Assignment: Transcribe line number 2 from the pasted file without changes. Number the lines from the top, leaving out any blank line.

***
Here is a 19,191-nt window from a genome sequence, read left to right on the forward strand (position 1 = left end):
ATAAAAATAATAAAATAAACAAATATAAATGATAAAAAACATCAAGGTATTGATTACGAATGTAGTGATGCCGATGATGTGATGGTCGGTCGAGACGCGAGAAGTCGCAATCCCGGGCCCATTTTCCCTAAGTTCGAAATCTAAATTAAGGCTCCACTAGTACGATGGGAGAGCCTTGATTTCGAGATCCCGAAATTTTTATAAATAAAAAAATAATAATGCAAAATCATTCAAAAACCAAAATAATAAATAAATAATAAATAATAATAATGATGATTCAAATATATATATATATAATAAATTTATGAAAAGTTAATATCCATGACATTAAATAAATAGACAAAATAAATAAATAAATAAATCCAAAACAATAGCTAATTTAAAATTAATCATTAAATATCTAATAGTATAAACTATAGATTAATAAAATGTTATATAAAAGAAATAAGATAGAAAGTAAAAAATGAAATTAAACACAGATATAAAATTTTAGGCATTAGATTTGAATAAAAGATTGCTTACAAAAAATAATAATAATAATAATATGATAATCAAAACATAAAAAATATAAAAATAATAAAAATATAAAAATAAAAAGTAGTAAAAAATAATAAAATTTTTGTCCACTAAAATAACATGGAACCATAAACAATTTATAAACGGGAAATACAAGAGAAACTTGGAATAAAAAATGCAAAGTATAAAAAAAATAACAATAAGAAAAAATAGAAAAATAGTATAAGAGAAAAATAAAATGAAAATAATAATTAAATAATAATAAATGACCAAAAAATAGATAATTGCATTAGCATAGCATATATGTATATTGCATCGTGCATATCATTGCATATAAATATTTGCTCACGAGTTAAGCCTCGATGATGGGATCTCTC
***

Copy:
ATAAAAATAATAAAATAAACAAATATAAATGATAAAAAACATCAAGGTATTGATTACGAATGTAGTGATGCCGATGATGTGATGGTCGGTCGAGACGCGAGAAGTCGCAATCCCGGGCCCATTTTCCCTAAGTTCGAAATCTAAATTAAGGCTCCACTAGTACGATGGGAGAGCCTTGATTTCGAGATCCCGAAATTTTTATAAATAAAAAAATAATAATGCAAAATCATTCAAAAACCAAAATAATAAATAAATAATAAATAATAATAATGATGATTCAAATATATATATATATAATAAATTTATGAAAAGTTAATATCCATGACATTAAATAAATAGACAAAATAAATAAATAAATAAATCCAAAACAATAGCTAATTTAAAATTAATCATTAAATATCTAATAGTATAAACTATAGATTAATAAAATGTTATATAAAAGAAATAAGATAGAAAGTAAAAAATGAAATTAAACACAGATATAAAATTTTAGGCATTAGATTTGAATAAAAGATTGCTTACAAAAAATAATAATAATAATAATATGATAATCAAAACATAAAAAATATAAAAATAATAAAAATATAAAAATAAAAAGTAGTAAAAAATAATAAAATTTTTGTCCACTAAAATAACATGGAACCATAAACAATTTATAAACGGGAAATACAAGAGAAACTTGGAATAAAAAATGCAAAGTATAAAAAAAATAACAATAAGAAAAAATAGAAAAATAGTATAAGAGAAAAATAAAATGAAAATAATAATTAAATAATAATAAATGACCAAAAAATAGATAATTGCATTAGCATAGCATATATGTATATTGCATCGTGCATATCATTGCATATAAATATTTGCTCACGAGTTAAGCCTCGATGATGGGATCTCTC